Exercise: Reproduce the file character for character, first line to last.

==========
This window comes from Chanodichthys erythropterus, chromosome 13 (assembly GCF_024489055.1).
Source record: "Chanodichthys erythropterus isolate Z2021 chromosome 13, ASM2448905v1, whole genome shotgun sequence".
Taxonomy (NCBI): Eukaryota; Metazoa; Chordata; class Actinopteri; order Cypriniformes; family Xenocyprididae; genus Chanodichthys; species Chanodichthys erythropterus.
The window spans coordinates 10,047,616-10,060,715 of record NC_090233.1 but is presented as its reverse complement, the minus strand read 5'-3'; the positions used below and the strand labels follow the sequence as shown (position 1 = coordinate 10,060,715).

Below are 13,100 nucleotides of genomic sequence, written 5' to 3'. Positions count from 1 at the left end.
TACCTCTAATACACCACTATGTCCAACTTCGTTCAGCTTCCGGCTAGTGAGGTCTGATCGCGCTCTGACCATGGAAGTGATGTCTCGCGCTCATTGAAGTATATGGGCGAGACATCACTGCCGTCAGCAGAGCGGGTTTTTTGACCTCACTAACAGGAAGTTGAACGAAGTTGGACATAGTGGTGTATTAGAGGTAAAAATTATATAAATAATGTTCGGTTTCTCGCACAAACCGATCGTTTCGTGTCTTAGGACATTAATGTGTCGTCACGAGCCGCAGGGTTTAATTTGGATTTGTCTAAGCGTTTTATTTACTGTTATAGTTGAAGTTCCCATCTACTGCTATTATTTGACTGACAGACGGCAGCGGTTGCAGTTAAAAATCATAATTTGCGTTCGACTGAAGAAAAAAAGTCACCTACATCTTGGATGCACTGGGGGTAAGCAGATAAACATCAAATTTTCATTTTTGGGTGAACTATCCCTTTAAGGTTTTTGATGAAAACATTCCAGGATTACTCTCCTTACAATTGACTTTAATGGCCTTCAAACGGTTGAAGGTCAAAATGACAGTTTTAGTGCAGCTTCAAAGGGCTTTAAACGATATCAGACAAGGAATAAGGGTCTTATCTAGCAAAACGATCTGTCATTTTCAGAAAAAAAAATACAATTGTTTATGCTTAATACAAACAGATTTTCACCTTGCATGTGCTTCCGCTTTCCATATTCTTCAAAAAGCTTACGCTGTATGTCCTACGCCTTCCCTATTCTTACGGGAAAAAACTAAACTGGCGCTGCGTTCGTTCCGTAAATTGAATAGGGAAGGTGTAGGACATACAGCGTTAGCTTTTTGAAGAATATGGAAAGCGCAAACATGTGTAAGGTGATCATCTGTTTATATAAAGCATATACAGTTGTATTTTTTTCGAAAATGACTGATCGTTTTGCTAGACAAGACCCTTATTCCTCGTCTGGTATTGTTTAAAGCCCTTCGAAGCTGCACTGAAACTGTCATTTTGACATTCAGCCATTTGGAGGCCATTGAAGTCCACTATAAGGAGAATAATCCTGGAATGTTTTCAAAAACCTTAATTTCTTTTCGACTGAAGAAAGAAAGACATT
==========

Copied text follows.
This window comes from Chanodichthys erythropterus, chromosome 13 (assembly GCF_024489055.1).
Source record: "Chanodichthys erythropterus isolate Z2021 chromosome 13, ASM2448905v1, whole genome shotgun sequence".
Taxonomy (NCBI): Eukaryota; Metazoa; Chordata; class Actinopteri; order Cypriniformes; family Xenocyprididae; genus Chanodichthys; species Chanodichthys erythropterus.
The window spans coordinates 10,047,616-10,060,715 of record NC_090233.1 but is presented as its reverse complement, the minus strand read 5'-3'; the positions used below and the strand labels follow the sequence as shown (position 1 = coordinate 10,060,715).

Below are 13,100 nucleotides of genomic sequence, written 5' to 3'. Positions count from 1 at the left end.
TACCTCTAATACACCACTATGTCCAACTTCGTTCAGCTTCCGGCTAGTGAGGTCTGATCGCGCTCTGACCATGGAAGTGATGTCTCGCGCTCATTGAAGTATATGGGCGAGACATCACTGCCGTCAGCAGAGCGGGTTTTTTGACCTCACTAACAGGAAGTTGAACGAAGTTGGACATAGTGGTGTATTAGAGGTAAAAATTATATAAATAATGTTCGGTTTCTCGCACAAACCGATCGTTTCGTGTCTTAGGACATTAATGTGTCGTCACGAGCCGCAGGGTTTAATTTGGATTTGTCTAAGCGTTTTATTTACTGTTATAGTTGAAGTTCCCATCTACTGCTATTATTTGACTGACAGACGGCAGCGGTTGCAGTTAAAAATCATAATTTGCGTTCGACTGAAGAAAAAAAGTCACCTACATCTTGGATGCACTGGGGGTAAGCAGATAAACATCAAATTTTCATTTTTGGGTGAACTATCCCTTTAAGGTTTTTGATGAAAACATTCCAGGATTACTCTCCTTACAATTGACTTTAATGGCCTTCAAACGGTTGAAGGTCAAAATGACAGTTTTAGTGCAGCTTCAAAGGGCTTTAAACGATATCAGACAAGGAATAAGGGTCTTATCTAGCAAAACGATCTGTCATTTTCAGAAAAAAAAATACAATTGTTTATGCTTAATACAAACAGATTTTCACCTTGCATGTGCTTCCGCTTTCCATATTCTTCAAAAAGCTTACGCTGTATGTCCTACGCCTTCCCTATTCTTACGGGAAAAAACTAAACTGGCGCTGCGTTCGTTCCGTAAATTGAATAGGGAAGGTGTAGGACATACAGCGTTAGCTTTTTGAAGAATATGGAAAGCGCAAACATGTGTAAGGTGATCATCTGTTTATATAAAGCATATACAGTTGTATTTTTTTCGAAAATGACTGATCGTTTTGCTAGACAAGACCCTTATTCCTCGTCTGGTATTGTTTAAAGCCCTTCGAAGCTGCACTGAAACTGTCATTTTGACATTCAGCCATTTGGAGGCCATTGAAGTCCACTATAAGGAGAATAATCCTGGAATGTTTTCAAAAACCTTAATTTCTTTTCGACTGAAGAAAGAAAGACATT